Placenta Consumption

by Serena Ma, ND, MS, LAc

Official due date is today and I'm still pregnant...and I'm very ready to meet him!

One of the many phone calls I plan to make immediately postpartum is for my Placenta.  I am going to have my placenta picked up and prepared into capsules - all within 72 hours of delivery.  Yeah yeah, so it sounds weird and trendy. Lately it's been getting attention since celebrities are doing it (like Kourtney Kardashian, Alicia Silverstone, Janauary Jones).  But this isn't a new trend.

I have been planning to do this since my Chinese Herbal Medicines classes a decade ago.

Placenta (or zi he che) has been in the Chinese Herbal Materia Medica - considered a Chinese 'herb' - since the 1500s!  It literally translates to 'purple liver vehicle', which suggests that it's a vehicle that benefits the liver.

  • In fact, it is a strong liver and kidney tonic and may be helpful for those with fertility issues and kidney qi deficiency.  
  • Full of nutrients and blood, it's also a powerful blood and Qi tonic, which is perfect for the postpartum mom to help with lactation while tired and recovering from childbirth.  It also claims to help with postpartum depression - which oftentimes may makes sense since it may be a 'blood deficiency' pattern in Chinese Medicine.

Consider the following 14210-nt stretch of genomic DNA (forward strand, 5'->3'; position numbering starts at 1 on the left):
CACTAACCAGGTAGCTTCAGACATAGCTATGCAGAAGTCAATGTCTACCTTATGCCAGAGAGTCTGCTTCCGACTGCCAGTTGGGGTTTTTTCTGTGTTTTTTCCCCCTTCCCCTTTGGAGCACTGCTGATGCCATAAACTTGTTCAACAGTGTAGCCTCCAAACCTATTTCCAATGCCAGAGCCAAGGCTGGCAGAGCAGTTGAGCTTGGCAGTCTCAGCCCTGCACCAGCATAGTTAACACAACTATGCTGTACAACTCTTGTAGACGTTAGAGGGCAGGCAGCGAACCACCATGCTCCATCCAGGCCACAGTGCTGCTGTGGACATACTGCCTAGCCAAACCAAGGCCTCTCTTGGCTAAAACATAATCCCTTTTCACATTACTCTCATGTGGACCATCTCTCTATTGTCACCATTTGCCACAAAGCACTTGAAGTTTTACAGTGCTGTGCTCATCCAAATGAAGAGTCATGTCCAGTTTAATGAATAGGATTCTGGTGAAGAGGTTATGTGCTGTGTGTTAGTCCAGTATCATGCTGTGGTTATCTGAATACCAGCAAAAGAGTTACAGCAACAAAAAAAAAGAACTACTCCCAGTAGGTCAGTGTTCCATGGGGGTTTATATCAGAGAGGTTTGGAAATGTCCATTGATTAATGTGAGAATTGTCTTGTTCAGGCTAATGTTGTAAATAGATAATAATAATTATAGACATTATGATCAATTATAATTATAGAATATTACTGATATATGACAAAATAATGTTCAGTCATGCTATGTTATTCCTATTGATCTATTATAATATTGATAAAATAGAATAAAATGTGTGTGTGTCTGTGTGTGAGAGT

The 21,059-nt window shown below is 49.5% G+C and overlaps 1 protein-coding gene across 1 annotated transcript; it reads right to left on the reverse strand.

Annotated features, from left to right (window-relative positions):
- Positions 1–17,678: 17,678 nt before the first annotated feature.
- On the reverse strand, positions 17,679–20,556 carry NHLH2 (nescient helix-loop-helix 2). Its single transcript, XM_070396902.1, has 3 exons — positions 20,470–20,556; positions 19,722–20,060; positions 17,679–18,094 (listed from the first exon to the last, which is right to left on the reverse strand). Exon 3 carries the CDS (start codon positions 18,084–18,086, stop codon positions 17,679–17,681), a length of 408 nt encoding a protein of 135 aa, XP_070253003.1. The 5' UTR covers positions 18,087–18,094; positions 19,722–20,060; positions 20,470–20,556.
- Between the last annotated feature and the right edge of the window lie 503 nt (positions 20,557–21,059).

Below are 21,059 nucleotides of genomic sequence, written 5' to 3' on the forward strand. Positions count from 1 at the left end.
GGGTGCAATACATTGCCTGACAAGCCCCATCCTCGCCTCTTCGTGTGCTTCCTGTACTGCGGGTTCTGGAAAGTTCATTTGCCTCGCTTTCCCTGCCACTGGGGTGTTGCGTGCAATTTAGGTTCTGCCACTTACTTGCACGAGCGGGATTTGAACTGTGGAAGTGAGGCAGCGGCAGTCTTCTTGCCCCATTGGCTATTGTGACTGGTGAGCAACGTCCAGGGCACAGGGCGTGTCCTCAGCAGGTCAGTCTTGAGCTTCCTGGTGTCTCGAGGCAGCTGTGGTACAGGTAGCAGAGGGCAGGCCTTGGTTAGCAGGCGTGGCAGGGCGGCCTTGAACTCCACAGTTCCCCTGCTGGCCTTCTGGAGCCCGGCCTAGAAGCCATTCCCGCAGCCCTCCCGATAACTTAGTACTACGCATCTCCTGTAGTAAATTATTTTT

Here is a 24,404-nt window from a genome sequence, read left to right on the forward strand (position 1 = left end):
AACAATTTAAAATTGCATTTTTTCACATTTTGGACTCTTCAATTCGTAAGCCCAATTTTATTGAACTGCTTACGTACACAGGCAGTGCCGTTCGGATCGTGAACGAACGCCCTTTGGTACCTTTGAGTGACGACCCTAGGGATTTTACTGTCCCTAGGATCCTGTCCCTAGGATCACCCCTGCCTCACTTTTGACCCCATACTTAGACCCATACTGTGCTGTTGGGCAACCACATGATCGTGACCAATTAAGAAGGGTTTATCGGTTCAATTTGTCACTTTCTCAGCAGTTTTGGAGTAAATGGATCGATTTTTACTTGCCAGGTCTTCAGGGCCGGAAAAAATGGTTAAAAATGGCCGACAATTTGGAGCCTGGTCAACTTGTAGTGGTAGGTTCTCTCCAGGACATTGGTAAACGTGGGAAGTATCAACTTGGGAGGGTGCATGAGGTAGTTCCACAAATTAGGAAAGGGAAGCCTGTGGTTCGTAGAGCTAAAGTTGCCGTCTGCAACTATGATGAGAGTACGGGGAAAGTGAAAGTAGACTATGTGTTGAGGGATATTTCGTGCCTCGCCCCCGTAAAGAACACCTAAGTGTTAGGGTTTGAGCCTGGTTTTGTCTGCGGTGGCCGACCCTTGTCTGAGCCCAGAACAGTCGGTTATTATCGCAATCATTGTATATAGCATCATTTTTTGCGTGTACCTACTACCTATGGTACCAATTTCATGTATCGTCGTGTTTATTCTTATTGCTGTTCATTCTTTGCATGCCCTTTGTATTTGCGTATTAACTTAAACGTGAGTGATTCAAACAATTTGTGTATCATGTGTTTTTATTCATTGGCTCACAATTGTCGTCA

Although placentophagy is not well-researched and not FDA-approved, for me, it's important that my placenta will be processed properly.  I found someone with the APPA (The Association of Placenta Preparation Arts www.placentaassociation.com).  These APPA providers have gone through their training program emphasizing proper sanitation according to OSHA/EPA guidelines, respect for the placenta, proper biohazard disposal, etc.  

The national average cost of placenta encapsulation service is anywhere between $150-400, plus separate fees for tinctures, salves, prints.

So this is not for everyone, but for me, this organ has been a life source for my son, and it would be a such a shame to just throw that into biohazard waste.